Friday 6 December 2019

Civilians bear brunt as Assad's forces shell rebel suburbs

Syria's President Bashar al-Assad and wife Asma, left, in Homs Photo: Syrian Presidency Facebook page via AP
Syria's President Bashar al-Assad and wife Asma, left, in Homs Photo: Syrian Presidency Facebook page via AP

Dean Gray

Shelling and rocket fire in the suburbs of Damascus have killed 19 civilians, according to first responders, the day after medical evacuations saved the lives of 29 others.

The Syrian Civil Defence - volunteer rescuers also known as the White Helmets - said pro-government forces shelled the rebel-held eastern Ghouta suburbs on Saturday, killing six children and 13 adults.

On Friday, the Red Cross and Red Crescent evacuated 29 patients from the besieged suburbs to receive urgent medical care in government hospitals in the capital.

The UN says about 400,000 people are trapped under the government's siege of eastern Ghouta.

Meanwhile, it has also emerged that Turkish President Tayyip Erdogan will visit Paris on Thursday to meet his French counterpart Emmanuel Macron, with the conflict in Syria set to be high on their agenda.

Among the regional crises the two leaders plan to discuss, there would be a particular focus on Syria as well as on the Palestinian situation, a source in Mr Macron's office said, weeks after US President Donald Trump recognised Jerusalem as Israel's capital.

That move stirred concern among Western allies and outrage in the Arab world.

Mr Erdogan made some of his harshest comments earlier this week regarding Syrian President Bashar al-Assad, calling him a terrorist and saying it was impossible for peace efforts in Syria to continue if he did not leave power.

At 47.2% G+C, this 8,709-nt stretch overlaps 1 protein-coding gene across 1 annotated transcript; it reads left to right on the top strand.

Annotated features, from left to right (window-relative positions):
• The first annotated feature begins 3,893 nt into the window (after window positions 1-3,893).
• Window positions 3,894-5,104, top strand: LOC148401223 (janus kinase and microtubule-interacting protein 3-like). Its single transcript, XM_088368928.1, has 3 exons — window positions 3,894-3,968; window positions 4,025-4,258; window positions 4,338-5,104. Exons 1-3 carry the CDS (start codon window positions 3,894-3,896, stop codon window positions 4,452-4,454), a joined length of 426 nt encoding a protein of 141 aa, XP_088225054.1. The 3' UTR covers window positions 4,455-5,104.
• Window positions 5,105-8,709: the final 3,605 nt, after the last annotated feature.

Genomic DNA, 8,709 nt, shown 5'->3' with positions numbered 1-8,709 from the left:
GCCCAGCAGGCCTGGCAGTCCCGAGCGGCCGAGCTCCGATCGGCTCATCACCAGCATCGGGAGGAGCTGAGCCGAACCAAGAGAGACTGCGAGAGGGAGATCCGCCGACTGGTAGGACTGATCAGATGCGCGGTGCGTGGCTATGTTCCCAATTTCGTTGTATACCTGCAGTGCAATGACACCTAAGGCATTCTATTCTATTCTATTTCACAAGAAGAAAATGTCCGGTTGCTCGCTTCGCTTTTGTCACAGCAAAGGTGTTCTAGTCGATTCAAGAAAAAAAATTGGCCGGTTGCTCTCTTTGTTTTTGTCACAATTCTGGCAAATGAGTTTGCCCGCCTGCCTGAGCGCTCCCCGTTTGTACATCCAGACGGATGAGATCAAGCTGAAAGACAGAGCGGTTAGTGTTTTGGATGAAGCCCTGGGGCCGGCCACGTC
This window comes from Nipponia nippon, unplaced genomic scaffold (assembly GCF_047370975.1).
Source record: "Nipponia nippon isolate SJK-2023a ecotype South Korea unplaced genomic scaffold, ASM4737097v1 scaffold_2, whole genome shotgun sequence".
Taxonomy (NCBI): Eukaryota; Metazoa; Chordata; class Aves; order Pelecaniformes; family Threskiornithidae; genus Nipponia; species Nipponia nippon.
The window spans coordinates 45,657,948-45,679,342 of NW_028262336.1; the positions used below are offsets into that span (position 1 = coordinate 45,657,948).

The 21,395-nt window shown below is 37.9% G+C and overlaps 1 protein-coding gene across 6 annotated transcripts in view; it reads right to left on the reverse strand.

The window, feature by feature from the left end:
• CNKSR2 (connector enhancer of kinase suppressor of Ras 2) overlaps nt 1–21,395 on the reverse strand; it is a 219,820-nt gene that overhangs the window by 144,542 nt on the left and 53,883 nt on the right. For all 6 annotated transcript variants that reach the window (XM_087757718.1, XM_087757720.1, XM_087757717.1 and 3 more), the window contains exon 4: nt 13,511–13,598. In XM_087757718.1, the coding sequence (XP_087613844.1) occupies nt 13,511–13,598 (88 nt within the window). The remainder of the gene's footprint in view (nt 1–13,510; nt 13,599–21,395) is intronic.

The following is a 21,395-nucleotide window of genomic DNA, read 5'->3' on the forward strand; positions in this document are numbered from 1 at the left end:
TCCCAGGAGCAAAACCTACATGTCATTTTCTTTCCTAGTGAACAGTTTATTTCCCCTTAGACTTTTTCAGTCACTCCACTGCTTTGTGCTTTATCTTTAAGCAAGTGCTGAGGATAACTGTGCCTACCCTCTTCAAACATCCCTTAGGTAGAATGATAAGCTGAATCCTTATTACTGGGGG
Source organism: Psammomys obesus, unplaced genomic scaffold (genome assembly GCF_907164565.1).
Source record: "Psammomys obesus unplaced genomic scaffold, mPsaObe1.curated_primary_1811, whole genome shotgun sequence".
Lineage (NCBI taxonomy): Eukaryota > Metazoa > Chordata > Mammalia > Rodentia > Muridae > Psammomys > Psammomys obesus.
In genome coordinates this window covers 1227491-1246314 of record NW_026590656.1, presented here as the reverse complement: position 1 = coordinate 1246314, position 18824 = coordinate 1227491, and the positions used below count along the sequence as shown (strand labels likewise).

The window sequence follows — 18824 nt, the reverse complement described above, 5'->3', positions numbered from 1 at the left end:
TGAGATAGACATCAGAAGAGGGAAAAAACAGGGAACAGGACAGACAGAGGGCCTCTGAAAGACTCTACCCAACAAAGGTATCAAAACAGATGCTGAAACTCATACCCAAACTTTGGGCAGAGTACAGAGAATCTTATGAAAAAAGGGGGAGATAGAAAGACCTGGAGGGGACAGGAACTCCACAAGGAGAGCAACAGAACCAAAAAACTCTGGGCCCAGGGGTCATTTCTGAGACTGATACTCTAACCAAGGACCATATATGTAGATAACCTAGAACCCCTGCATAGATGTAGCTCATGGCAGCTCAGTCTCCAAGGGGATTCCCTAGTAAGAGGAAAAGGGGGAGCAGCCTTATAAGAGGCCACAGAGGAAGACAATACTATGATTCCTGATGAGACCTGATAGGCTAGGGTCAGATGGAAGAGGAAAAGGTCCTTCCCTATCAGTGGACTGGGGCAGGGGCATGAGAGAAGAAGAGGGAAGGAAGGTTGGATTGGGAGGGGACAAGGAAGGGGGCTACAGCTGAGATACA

Mr Macron said recently that France would push for peace talks involving all parties in the six-year-old Syrian conflict, including al-Assad, and promised "initiatives" early next year.

The Elysee source said: "The question of human rights will also be raised" when Erdogan and Macron meet. A security crackdown in Turkey after a failed coup in 2016 has drawn criticism from campaigners and the European Union, which is overseeing Ankara's halting bid to join the EU.

Dozens of Syrian militants and their families departed aboard buses from the village of Beit Jin, which is besieged by government forces, near the Israeli-occupied Golan Heights on Saturday as part of a deal to clear yet another district of insurgents.

The evacuations came as government-controlled media said two mass graves were discovered in the northern province of Raqqa, where the Isil terrorist group held sway for more than three years.

Irish Independent

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